extend the existing choking literature by providing empirical support for the role of FNE in the
context of the self-presentation model of choking.

SECTION C AND D
Article 1
Purpose
This study assesses whether specific aspects of movement execution attract more attention
than others when movements are executed under pressure.

Research questions/ hypotheses
Hypotheses were based on focus theory of choking under pressure explains decreases in
performance of well-learned motor tasks with an increase in skill-focused attention.

Research design
Two dual task/focus conditions (related to different aspects of the movement) were
implemented in each pressure condition. This dual task paradigm was used as a direct and
detailed measure of skill focused attention, suitable to show specific pressure induced shifts
of attention that lead to performance decrements.

Sampling
Basketball free throws were executed by 22 junior national team members in a low and high
pressure situation.

Limitations
Pressure was induced by telling players that their performance would be evaluated by
coaches.

Results & Implications
Players were defined as chokers if their performance decreased under this pressure.
Chokers showed differences with regard to their attentional focus on movement execution in
the pressure conditions compared to the players defined as non-chokers.

MAKIER T.K.N. 64014010, PYC 4812, ASSIGNMENT 01- UNIQUE # 605848
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Article 2
Purpose
The authors propose that aspects of the pressure situation itself can lead to distraction
and/or explicit monitoring, differentially harming skills that rely more or less on working
memory and attentional control.

Research questions/ hypotheses
The authors are basing the hypotheses on the fact that choking under pressure consist out
of more than the distraction theories proposing that choking occurs because attention
needed to perform the task at hand is coopted by task-irrelevant thoughts and worries.

Research design
The research design consisted out of 4 experiments. 1-2 Experiment

Sampling
The athletes where chosen and the experiments were conducted on them in order to prove
their hypotheses.

Limitations
The monitoring of athletes by others and also the additional pressure that were included in
the experiments let to some of the members choking under pressure.
Results & Implications
The selective effects of monitoring-pressure are replicated in a different procedural-based
task: the serial reaction time task. Skill failure (and success) depends in part on how the
performance environment influences attention and the extent to which skill execution
depends on explicit attentional control.

Article 3
Purpose
The purpose of the current study was to determine the degree to which fear of negative
evaluation (FNE) may predispose athletes to choking

Research questions/ hypotheses
Conceptual models and predictors of choking under pressure (i.e., choking) have been
proposed, but the role of fear of negative evaluation remains largely unknown.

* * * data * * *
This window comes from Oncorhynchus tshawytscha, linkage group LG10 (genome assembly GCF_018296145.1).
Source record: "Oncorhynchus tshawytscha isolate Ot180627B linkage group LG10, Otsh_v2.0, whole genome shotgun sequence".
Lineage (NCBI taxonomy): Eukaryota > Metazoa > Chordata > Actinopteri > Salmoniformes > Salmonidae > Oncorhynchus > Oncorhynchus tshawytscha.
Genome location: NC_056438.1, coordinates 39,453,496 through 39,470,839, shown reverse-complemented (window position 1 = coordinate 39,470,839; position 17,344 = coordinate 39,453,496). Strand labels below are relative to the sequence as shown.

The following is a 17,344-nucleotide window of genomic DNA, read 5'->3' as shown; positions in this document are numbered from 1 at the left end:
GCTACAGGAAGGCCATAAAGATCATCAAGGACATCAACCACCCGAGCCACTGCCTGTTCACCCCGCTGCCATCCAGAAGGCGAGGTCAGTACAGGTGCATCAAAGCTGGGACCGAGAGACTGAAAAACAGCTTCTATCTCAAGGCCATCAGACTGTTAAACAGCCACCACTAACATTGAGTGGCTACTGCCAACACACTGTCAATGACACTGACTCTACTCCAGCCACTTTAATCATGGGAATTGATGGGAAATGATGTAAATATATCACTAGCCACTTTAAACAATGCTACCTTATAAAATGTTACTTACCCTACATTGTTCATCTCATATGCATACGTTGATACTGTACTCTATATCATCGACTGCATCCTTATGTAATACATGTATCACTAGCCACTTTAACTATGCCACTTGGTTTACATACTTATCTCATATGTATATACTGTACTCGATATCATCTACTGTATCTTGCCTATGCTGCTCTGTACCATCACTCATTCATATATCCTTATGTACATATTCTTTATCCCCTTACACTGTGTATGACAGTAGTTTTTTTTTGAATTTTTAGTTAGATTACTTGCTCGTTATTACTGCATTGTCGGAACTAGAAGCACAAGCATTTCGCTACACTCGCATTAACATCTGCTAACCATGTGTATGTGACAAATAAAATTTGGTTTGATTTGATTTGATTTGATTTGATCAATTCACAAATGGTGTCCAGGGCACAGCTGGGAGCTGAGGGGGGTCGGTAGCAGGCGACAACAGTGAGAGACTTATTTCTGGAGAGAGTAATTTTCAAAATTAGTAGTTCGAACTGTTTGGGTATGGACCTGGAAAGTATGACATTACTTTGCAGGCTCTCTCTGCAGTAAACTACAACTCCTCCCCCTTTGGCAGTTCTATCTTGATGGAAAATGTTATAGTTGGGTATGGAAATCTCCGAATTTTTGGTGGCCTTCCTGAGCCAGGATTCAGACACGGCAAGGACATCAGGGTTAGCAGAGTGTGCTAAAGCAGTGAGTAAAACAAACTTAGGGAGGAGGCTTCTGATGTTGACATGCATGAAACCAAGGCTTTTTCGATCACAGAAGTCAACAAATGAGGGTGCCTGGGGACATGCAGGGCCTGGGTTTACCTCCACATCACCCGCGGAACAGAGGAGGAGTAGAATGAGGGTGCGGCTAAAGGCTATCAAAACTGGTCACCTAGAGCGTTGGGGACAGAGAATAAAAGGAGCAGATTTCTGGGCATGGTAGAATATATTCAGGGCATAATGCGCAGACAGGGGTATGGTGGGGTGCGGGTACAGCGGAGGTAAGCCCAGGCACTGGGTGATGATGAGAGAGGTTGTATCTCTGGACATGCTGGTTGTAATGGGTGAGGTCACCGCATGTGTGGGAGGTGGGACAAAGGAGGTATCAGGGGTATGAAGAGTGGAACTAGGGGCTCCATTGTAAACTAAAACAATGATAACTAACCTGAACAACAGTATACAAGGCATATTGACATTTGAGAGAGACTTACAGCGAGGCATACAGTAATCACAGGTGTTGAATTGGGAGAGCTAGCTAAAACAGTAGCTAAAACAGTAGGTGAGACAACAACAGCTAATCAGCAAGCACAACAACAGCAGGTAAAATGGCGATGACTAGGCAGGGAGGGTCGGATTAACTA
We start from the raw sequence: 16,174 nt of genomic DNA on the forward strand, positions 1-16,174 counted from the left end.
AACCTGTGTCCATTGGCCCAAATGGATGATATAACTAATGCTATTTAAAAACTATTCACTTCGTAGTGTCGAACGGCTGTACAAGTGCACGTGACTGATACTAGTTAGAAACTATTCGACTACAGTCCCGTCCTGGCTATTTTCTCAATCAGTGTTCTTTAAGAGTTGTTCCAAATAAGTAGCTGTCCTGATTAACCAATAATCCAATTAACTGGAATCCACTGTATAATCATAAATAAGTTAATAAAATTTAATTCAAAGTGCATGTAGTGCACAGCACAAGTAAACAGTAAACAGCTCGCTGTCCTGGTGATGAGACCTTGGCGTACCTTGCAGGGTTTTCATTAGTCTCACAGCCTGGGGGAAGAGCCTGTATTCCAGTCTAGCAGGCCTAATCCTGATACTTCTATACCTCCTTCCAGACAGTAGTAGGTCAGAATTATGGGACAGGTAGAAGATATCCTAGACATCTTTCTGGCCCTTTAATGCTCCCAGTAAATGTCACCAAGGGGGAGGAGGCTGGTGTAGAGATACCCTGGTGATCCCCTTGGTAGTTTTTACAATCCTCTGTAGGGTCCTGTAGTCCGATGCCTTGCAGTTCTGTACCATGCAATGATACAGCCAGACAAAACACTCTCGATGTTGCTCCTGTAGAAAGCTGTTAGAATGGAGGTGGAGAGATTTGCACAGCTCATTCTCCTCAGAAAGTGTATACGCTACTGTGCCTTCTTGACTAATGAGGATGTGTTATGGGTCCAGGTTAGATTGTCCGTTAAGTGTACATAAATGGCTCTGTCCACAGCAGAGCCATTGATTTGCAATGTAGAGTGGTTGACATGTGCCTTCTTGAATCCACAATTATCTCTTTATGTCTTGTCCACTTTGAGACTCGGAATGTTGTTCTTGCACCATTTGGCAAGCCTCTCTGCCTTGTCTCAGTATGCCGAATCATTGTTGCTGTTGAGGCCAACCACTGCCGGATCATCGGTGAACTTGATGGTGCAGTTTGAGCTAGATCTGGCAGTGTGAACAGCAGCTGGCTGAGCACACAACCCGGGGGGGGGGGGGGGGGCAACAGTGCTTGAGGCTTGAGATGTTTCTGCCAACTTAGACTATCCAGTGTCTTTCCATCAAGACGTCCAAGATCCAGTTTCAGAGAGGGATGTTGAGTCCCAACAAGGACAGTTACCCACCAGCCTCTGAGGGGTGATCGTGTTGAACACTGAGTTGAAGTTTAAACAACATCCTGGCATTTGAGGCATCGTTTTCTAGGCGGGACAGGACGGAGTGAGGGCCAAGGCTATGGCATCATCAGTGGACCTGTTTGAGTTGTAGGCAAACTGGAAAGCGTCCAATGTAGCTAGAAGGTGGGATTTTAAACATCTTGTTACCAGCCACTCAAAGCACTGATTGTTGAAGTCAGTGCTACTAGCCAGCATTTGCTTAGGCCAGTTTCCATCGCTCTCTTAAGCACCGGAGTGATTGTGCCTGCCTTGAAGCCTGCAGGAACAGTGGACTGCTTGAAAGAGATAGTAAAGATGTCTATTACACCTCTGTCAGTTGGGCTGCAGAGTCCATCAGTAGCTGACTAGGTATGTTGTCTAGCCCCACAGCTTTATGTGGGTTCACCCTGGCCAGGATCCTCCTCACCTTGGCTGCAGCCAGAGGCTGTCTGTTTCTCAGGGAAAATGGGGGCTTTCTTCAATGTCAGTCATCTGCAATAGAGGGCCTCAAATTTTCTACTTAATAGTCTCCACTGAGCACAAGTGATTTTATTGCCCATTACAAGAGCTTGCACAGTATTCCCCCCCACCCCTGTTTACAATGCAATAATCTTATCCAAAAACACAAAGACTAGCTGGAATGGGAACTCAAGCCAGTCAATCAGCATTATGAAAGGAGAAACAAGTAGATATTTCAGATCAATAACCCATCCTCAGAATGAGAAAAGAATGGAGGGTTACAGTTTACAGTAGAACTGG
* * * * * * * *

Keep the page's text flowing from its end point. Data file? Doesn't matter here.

MAKIER T.K.N. 64014010, PYC 4812, ASSIGNMENT 01- UNIQUE # 605848
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Research design
Questionnaires based on the scores from the BFNE-II, 34 athletes, categorized as either
low- or high-FNE, were selected to perform basketball shots from five different areas of the
court under low- and high-pressure phases
Sampling
138 experienced basketball players participated in a pre-selection stage.

Limitations & implications
Based on the scores from the BFNE-II, 34 athletes, categorized as either low- or high-FNE,
were selected to perform basketball shots from five different areas of the court under low-
and high-pressure phases. Shooting performance was evaluated based on the total number
of successful shots out of 50 attempts

Results
Results indicated that the high-FNE athletes displayed a significant increase in anxiety and a
significant decrease in performance from low- to high-pressure phases. The low-FNE group
exhibited only minimal changes in anxiety throughout the study and was able to maintain
performance under pressure. Further mediation analysis investigating significant difference
in performance between FNE groups within the high-pressure phase indicated that that
cognitive anxiety was a partial mediator between FNE group and performance, but somatic
anxiety was not.

Report on articles
The findings in all three articles were that when pressure is being added there became a
decrease in the performance. It suggests that attentional shifts during choking can be related
to specific aspects of movement execution, the pressure situation itself can lead to
distraction and/or explicit monitoring, differentially harming skills that rely more or less on
working memory and attentional control. A significant increase in anxiety and a significant
decrease in performance from low- to high-pressure phases.

MAKIER T.K.N. 64014010, PYC 4812, ASSIGNMENT 01- UNIQUE # 605848
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BIBLIOGRAPHY

Schücker, L., Hagemann, N., & Strauss, B. (2013). Attentional Processes and Choking
under Pressure. Perceptual and Motor Skills, 116, 671-689

Mesagno, C., Harvey, J, & Janelle, C. (2012|). Choking under pressure: The role of fear of
negative evaluation. Psychology of Sport and Exercise, 13, 60-68

DeCaro, M., Thomas, R.,.Albert, N, & Beilock, S.(2011). Choking under pressure: Multiple
routes to skill failure. Journal of Experimental Psychology: General, 140, 390-406

Gulam, A.,(2016). Role of Psychological factors in games and sports. International Journal of
Advance Education and Research, 1, 37-40

http://www.appliedsportpsych.org/about/about-applied-sport-and-exercise-psychology/
(accessed 17 April 2018)

https://www.verywellmind.com/what-is-sports-psychology-2794906 /
(accessed 17 April 2018)